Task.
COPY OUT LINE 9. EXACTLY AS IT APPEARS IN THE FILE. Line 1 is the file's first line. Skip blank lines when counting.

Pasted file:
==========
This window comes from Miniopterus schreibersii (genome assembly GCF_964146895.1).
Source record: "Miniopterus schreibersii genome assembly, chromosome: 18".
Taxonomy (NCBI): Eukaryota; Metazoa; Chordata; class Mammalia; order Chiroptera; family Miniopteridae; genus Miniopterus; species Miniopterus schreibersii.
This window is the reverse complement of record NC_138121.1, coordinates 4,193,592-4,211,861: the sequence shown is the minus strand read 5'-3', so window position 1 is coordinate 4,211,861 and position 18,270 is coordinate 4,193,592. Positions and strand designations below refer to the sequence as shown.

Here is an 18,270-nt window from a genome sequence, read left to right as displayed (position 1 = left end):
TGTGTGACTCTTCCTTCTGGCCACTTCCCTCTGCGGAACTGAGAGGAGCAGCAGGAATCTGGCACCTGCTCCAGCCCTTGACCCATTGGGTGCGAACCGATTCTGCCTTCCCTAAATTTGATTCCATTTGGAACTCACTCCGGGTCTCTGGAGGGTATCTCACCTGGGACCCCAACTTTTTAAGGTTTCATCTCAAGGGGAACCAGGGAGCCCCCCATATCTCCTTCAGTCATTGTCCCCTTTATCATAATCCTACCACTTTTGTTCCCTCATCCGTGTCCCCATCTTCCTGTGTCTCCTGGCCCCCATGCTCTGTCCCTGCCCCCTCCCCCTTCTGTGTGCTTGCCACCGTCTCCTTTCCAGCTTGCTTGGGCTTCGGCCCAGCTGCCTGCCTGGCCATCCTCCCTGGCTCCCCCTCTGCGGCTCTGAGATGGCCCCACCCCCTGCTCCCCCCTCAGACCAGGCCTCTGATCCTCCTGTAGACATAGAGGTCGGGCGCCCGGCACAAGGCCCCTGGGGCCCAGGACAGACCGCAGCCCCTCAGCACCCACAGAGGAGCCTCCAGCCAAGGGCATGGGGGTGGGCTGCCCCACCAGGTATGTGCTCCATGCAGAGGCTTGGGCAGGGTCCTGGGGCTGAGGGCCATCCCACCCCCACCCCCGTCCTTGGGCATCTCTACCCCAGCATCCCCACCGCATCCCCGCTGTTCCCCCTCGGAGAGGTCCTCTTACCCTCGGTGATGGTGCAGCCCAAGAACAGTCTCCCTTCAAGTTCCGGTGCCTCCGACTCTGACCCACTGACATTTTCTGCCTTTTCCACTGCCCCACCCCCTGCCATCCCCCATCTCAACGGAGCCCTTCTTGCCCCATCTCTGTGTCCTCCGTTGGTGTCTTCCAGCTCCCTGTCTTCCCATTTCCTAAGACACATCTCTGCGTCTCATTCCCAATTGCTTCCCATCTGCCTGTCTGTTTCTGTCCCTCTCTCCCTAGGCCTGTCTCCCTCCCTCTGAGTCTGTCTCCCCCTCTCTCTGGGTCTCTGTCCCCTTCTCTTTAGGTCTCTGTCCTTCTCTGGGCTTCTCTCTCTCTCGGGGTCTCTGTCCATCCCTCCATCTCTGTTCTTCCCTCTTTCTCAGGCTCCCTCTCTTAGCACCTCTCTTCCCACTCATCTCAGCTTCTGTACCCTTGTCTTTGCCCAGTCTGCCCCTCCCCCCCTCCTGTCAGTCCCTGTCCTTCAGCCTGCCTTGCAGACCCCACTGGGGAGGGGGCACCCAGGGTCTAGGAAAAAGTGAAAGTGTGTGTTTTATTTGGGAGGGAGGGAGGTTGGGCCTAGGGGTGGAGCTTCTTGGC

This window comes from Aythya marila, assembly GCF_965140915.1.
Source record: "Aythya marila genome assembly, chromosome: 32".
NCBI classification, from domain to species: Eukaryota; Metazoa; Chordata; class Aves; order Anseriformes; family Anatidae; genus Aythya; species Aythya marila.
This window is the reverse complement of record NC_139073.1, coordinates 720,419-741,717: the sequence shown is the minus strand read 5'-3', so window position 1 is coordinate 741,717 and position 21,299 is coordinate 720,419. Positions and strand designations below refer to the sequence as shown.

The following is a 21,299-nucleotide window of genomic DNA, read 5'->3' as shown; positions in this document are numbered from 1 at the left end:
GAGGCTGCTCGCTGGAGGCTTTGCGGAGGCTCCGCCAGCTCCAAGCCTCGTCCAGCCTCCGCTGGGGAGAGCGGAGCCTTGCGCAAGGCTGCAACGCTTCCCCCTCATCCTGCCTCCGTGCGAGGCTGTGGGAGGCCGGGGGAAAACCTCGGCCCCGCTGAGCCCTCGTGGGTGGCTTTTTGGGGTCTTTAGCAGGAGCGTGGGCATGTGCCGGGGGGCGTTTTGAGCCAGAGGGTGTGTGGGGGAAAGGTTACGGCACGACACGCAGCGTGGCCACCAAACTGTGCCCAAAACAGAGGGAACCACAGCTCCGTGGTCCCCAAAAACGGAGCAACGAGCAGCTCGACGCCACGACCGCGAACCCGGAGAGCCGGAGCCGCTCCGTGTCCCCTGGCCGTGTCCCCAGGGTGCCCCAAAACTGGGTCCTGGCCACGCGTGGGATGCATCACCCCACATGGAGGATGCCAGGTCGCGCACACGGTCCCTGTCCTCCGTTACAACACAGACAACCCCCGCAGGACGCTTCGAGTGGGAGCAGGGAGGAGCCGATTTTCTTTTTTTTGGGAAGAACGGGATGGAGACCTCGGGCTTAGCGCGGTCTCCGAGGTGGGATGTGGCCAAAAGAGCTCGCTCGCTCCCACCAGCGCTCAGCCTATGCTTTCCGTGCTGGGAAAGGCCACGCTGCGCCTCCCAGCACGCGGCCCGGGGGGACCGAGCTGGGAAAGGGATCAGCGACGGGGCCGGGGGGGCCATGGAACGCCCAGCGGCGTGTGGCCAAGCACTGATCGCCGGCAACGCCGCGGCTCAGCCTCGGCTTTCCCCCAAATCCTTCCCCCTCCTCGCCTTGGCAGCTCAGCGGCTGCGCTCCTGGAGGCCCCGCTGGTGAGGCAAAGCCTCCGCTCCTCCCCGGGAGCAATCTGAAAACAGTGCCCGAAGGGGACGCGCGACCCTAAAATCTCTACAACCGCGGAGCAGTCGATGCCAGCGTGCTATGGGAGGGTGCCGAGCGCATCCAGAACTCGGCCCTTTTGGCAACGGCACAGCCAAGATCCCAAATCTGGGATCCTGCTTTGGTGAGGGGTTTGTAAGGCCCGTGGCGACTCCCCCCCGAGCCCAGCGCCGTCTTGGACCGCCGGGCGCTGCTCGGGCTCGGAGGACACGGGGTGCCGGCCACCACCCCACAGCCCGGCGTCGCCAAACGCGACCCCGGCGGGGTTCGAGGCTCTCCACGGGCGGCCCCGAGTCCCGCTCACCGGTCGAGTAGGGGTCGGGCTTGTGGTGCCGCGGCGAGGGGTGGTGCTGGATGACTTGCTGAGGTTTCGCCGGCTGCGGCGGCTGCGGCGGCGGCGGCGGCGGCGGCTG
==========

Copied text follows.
NCBI classification, from domain to species: Eukaryota; Metazoa; Chordata; class Aves; order Anseriformes; family Anatidae; genus Aythya; species Aythya marila.